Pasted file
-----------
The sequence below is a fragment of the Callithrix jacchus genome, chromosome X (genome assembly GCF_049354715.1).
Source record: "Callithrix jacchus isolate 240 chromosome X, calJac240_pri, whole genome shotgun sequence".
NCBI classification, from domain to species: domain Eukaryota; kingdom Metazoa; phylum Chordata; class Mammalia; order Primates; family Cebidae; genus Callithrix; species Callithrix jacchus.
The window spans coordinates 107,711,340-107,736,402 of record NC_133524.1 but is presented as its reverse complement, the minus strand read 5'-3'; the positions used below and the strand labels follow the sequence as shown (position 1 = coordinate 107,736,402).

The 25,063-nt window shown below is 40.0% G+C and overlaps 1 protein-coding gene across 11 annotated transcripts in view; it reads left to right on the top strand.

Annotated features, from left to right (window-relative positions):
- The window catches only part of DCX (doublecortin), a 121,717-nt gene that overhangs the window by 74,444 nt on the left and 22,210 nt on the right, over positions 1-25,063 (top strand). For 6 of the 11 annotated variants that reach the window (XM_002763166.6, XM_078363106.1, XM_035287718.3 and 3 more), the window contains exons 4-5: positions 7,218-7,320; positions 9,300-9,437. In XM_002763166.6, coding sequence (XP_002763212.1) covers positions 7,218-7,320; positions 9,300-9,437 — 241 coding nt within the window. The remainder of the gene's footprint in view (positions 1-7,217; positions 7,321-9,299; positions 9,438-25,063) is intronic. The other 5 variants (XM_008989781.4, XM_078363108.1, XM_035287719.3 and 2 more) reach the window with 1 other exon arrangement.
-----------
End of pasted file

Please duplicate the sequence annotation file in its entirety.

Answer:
The sequence below is a fragment of the Callithrix jacchus genome, chromosome X (genome assembly GCF_049354715.1).
Source record: "Callithrix jacchus isolate 240 chromosome X, calJac240_pri, whole genome shotgun sequence".
NCBI classification, from domain to species: domain Eukaryota; kingdom Metazoa; phylum Chordata; class Mammalia; order Primates; family Cebidae; genus Callithrix; species Callithrix jacchus.
The window spans coordinates 107,711,340-107,736,402 of record NC_133524.1 but is presented as its reverse complement, the minus strand read 5'-3'; the positions used below and the strand labels follow the sequence as shown (position 1 = coordinate 107,736,402).

The 25,063-nt window shown below is 40.0% G+C and overlaps 1 protein-coding gene across 11 annotated transcripts in view; it reads left to right on the top strand.

Annotated features, from left to right (window-relative positions):
- The window catches only part of DCX (doublecortin), a 121,717-nt gene that overhangs the window by 74,444 nt on the left and 22,210 nt on the right, over positions 1-25,063 (top strand). For 6 of the 11 annotated variants that reach the window (XM_002763166.6, XM_078363106.1, XM_035287718.3 and 3 more), the window contains exons 4-5: positions 7,218-7,320; positions 9,300-9,437. In XM_002763166.6, coding sequence (XP_002763212.1) covers positions 7,218-7,320; positions 9,300-9,437 — 241 coding nt within the window. The remainder of the gene's footprint in view (positions 1-7,217; positions 7,321-9,299; positions 9,438-25,063) is intronic. The other 5 variants (XM_008989781.4, XM_078363108.1, XM_035287719.3 and 2 more) reach the window with 1 other exon arrangement.